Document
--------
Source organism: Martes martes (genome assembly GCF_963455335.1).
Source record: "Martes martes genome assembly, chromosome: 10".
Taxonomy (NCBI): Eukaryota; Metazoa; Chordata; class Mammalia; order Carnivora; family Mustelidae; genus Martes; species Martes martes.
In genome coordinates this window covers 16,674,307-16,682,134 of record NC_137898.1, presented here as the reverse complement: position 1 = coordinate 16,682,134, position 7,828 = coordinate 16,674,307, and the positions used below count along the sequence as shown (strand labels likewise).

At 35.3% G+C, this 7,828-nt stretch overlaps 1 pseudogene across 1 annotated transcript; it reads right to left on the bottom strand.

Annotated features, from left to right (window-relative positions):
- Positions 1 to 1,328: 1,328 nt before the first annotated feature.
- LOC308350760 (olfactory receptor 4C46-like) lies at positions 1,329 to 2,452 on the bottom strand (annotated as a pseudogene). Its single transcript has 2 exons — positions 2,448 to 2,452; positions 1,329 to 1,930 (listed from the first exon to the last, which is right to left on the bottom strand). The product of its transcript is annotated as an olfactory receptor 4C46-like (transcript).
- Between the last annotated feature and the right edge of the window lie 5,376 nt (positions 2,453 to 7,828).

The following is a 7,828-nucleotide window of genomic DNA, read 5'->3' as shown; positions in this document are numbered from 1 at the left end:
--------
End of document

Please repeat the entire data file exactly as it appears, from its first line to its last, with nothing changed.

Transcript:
Source organism: Martes martes (genome assembly GCF_963455335.1).
Source record: "Martes martes genome assembly, chromosome: 10".
Taxonomy (NCBI): Eukaryota; Metazoa; Chordata; class Mammalia; order Carnivora; family Mustelidae; genus Martes; species Martes martes.
In genome coordinates this window covers 16,674,307-16,682,134 of record NC_137898.1, presented here as the reverse complement: position 1 = coordinate 16,682,134, position 7,828 = coordinate 16,674,307, and the positions used below count along the sequence as shown (strand labels likewise).

At 35.3% G+C, this 7,828-nt stretch overlaps 1 pseudogene across 1 annotated transcript; it reads right to left on the bottom strand.

Annotated features, from left to right (window-relative positions):
- Positions 1 to 1,328: 1,328 nt before the first annotated feature.
- LOC308350760 (olfactory receptor 4C46-like) lies at positions 1,329 to 2,452 on the bottom strand (annotated as a pseudogene). Its single transcript has 2 exons — positions 2,448 to 2,452; positions 1,329 to 1,930 (listed from the first exon to the last, which is right to left on the bottom strand). The product of its transcript is annotated as an olfactory receptor 4C46-like (transcript).
- Between the last annotated feature and the right edge of the window lie 5,376 nt (positions 2,453 to 7,828).

The following is a 7,828-nucleotide window of genomic DNA, read 5'->3' as shown; positions in this document are numbered from 1 at the left end: